We Are the Ants by Shaun David Hutchinson [Review]


“We’re not words, Henry, we’re people. Words are how others define us, but we can define ourselves any way we choose.”

I felt like this would have been my new favorite book but something went wrong somewhere along the way.

Henry Denton has a chain smoker for a mother, a college dropout for a brother, a grandmother losing the battle against Alzheimer’s disease, and a boyfriend who killed himself a year ago. And the fact that he keeps being abducted by aliens is just icing on the cake. The aliens told Henry that the world will be ending in 144 days and he has the power to stop it by a simple push of a big red button. The question in his mind is if the world deserves to be saved.

Enter Diego Vega. A cryptic guy with a mysterious past who challenges Henry to see the world in a different perspective. Maybe even enough for him to decide whether to press the button or not.

So about the first 60% of the book was fantastic. Henry was the perfect character; often witty and hilarious:

“Marcus fired off a high-pitched cackle that made me fantasize about punching him so hard in the balls that the trauma traveled back through time and rendered his ancestors sterile, thus wiping Marcus McCoy from history.”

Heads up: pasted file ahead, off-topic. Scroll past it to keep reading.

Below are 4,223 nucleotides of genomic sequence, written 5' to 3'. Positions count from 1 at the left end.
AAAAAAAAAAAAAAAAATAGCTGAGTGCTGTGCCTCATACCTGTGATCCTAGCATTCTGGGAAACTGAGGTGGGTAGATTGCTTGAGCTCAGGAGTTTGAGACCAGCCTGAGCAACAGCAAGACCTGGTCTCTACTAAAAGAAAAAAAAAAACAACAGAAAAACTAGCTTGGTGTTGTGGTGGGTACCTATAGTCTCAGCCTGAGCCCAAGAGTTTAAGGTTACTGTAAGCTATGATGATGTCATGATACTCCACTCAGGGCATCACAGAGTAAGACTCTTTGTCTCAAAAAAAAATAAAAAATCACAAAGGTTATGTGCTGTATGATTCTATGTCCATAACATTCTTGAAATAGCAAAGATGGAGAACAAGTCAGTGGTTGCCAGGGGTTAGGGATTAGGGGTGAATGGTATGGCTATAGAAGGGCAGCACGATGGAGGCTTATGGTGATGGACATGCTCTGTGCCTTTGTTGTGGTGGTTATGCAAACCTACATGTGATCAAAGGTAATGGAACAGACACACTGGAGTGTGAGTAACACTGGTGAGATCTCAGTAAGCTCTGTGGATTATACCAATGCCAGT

Sometimes he is profound and sensitive:

 “Sometimes I think gravity may be death in disguise. Other times I think gravity is love, which is why love’s only demand is that we fall.” 

The remaining parts of the book felt forced and Henry became annoying; repeating the same flawed logic to himself just because he needed constant assurance that his boyfriend’s death was not his fault, even though it has been pointed out to him (in about the same number of times that he mentioned it) that It. Was. Not. His. Fault.

I mean I get it. Someone you love commits suicide while you chose to ignore the signs. That warrants self-doubts and you start to blame yourself. But it took Henry such a long time to let his friends and family in and accept the truth.

It was a little disappointing because the other elements of the book were spot on. The narrative flowed smoothly while being completely thoughtful of those with mental illness and the other characters showed great complexity. I guess Henry just lost a quality that I really liked about him: his incredible insight towards the world, the perfect balance of humor and sensitivity in his voice, and his stubborn and headstrong character.

Rating: 3 out of 5 stars

Shelve this on Goodreads


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